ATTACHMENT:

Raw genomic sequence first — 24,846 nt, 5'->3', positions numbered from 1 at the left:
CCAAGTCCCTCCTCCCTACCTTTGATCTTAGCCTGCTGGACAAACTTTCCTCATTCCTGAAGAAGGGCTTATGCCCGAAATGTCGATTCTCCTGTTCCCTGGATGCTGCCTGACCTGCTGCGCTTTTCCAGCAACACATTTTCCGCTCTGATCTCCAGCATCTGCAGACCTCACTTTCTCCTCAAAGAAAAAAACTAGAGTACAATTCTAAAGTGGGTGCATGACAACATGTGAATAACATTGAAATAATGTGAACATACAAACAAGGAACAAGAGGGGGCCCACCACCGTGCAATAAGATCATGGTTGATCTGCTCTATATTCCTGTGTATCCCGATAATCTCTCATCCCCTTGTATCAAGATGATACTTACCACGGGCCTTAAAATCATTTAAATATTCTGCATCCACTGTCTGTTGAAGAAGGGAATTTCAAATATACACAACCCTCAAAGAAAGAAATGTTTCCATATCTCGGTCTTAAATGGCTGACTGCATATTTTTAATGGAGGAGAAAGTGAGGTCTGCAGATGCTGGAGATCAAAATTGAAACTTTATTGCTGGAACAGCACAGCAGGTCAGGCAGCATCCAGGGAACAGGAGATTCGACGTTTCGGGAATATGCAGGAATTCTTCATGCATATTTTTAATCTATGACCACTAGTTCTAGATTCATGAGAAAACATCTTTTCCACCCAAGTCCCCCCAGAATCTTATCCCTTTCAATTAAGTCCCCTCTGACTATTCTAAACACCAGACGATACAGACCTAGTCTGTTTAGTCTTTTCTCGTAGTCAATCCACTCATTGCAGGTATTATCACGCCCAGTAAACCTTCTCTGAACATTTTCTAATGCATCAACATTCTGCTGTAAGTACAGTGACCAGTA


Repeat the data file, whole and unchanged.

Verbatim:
Raw genomic sequence first — 24,846 nt, 5'->3', positions numbered from 1 at the left:
CCAAGTCCCTCCTCCCTACCTTTGATCTTAGCCTGCTGGACAAACTTTCCTCATTCCTGAAGAAGGGCTTATGCCCGAAATGTCGATTCTCCTGTTCCCTGGATGCTGCCTGACCTGCTGCGCTTTTCCAGCAACACATTTTCCGCTCTGATCTCCAGCATCTGCAGACCTCACTTTCTCCTCAAAGAAAAAAACTAGAGTACAATTCTAAAGTGGGTGCATGACAACATGTGAATAACATTGAAATAATGTGAACATACAAACAAGGAACAAGAGGGGGCCCACCACCGTGCAATAAGATCATGGTTGATCTGCTCTATATTCCTGTGTATCCCGATAATCTCTCATCCCCTTGTATCAAGATGATACTTACCACGGGCCTTAAAATCATTTAAATATTCTGCATCCACTGTCTGTTGAAGAAGGGAATTTCAAATATACACAACCCTCAAAGAAAGAAATGTTTCCATATCTCGGTCTTAAATGGCTGACTGCATATTTTTAATGGAGGAGAAAGTGAGGTCTGCAGATGCTGGAGATCAAAATTGAAACTTTATTGCTGGAACAGCACAGCAGGTCAGGCAGCATCCAGGGAACAGGAGATTCGACGTTTCGGGAATATGCAGGAATTCTTCATGCATATTTTTAATCTATGACCACTAGTTCTAGATTCATGAGAAAACATCTTTTCCACCCAAGTCCCCCCAGAATCTTATCCCTTTCAATTAAGTCCCCTCTGACTATTCTAAACACCAGACGATACAGACCTAGTCTGTTTAGTCTTTTCTCGTAGTCAATCCACTCATTGCAGGTATTATCACGCCCAGTAAACCTTCTCTGAACATTTTCTAATGCATCAACATTCTGCTGTAAGTACAGTGACCAGTA